Guenther Steiner said Formula 1 can learn from American sports as speculation over a drivers’ salary cap continues to rumble on.
With increased attention being paid to the finances of the sport, that focus has also turned to how much the drivers can earn.
While there is currently a limit of $140 million for the teams to operate under, the drivers’ salaries are not part of that and some have argued that is rightly so.
Max Verstappen said the idea was “‘completely wrong” while Fernando Alonso said that given the sport is asking more and more of them these days then the drivers are entitled to a limitless salary.
Steiner though, whose Haas team struggles with finances more than most, suggested that the sport should look to the likes of the NFL for guidance when it comes to a salary cap.
“I think there’s not a lot more to be added here,” Steiner said during a press conference before the Canadian Grand Prix. “I think where we can learn lessons from is American big league sports. There is a lot going on there and we just need to see how it is done there and learn from it.
“We don’t have to copy it but there is a lot being done and just looking at it for mid- to long-term, how this can be resolved so this lack of parity between the team budget and the drivers budget is not so big any more but obviously you will have always the problem that who is going to invest in a race car driver if he cannot make the money back. It’s very difficult to sort.”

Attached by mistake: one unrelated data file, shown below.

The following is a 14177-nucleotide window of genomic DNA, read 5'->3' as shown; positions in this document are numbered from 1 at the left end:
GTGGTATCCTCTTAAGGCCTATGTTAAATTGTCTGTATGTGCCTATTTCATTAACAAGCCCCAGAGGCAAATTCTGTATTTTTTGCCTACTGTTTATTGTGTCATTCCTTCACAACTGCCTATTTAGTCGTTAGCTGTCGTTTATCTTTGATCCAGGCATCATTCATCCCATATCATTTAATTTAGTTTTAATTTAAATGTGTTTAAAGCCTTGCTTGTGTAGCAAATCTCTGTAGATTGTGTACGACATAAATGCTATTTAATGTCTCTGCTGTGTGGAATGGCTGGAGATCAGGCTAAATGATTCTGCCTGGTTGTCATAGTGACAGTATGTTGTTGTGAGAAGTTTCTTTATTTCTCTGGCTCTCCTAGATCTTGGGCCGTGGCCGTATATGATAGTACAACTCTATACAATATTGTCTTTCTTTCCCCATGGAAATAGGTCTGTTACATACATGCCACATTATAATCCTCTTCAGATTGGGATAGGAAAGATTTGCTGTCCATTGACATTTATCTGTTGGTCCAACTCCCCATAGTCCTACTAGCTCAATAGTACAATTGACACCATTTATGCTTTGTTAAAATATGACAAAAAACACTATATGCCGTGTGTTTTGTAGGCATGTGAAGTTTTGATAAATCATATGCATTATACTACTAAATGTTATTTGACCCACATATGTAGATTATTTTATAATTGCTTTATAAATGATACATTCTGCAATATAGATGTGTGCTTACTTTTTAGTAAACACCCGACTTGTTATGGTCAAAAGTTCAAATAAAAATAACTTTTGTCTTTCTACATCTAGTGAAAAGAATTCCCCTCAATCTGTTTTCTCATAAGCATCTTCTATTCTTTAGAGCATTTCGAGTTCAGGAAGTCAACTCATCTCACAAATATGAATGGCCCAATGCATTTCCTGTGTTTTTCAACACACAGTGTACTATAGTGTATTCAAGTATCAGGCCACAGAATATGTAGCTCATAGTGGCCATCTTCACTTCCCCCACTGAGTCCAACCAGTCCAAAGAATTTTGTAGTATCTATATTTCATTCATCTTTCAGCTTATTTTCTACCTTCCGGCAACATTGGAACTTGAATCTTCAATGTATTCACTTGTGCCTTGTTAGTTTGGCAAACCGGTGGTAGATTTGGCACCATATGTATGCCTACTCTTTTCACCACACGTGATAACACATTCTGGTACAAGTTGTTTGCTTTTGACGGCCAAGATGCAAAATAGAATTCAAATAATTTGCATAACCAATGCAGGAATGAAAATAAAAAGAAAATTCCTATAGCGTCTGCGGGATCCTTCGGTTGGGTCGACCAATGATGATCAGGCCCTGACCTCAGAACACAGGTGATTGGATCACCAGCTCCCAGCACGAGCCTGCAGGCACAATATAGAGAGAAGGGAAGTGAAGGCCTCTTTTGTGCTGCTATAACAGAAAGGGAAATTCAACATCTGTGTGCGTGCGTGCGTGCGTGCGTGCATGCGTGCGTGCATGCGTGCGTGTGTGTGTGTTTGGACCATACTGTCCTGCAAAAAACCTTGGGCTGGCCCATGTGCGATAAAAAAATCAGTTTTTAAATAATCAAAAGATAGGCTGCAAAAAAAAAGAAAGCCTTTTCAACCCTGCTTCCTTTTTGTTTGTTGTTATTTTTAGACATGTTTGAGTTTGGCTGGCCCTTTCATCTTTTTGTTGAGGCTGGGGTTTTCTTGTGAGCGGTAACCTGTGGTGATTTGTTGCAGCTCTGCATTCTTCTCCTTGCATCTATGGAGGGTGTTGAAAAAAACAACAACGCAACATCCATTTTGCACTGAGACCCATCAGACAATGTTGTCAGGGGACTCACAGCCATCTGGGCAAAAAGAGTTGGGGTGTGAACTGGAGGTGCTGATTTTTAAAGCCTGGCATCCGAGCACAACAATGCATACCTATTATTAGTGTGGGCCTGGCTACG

For the 2022 season, NFL teams must keep under the $208.2 million salary cap and all major league sports in the country operate with a cap.
Mercedes boss Toto Wolff, whose team’s financial ability is at the other end of the scale to Haas, was sat alongside Steiner during the press conference and said that it should not just be the drivers involved in a hypothetical cap.
“By the way, one more point,” the Austrian said. “We shouldn’t [just] be including the top earners in the team. I think in order to make it sustainable, everyone should be covered by the cost cap and it’s [not] only the drivers but it’s also the team principals and the senior management.”
Ferrari team principal Mattia Binotto seemed to also be in agreement that it should be discussed but said that no one had yet provided a solution.
“It’s one of the points that needs to be discussed and looked at,” the 52-year-old said.
“Because we need to promote young generations and in order to promote young generations somehow the way it’s working today is having people that somehow are investing on drivers for a return later on
“So yes, it may have a knock-on effect. How to mitigate that in case we go for a salary cap I have not the solution to this, that’s why I think it’s a tricky one, so while I understand the point, while we understand the importance of it, I don’t think that anyone today has got a solution. If there will be a solution, again, I don’t know. We will take our time.”
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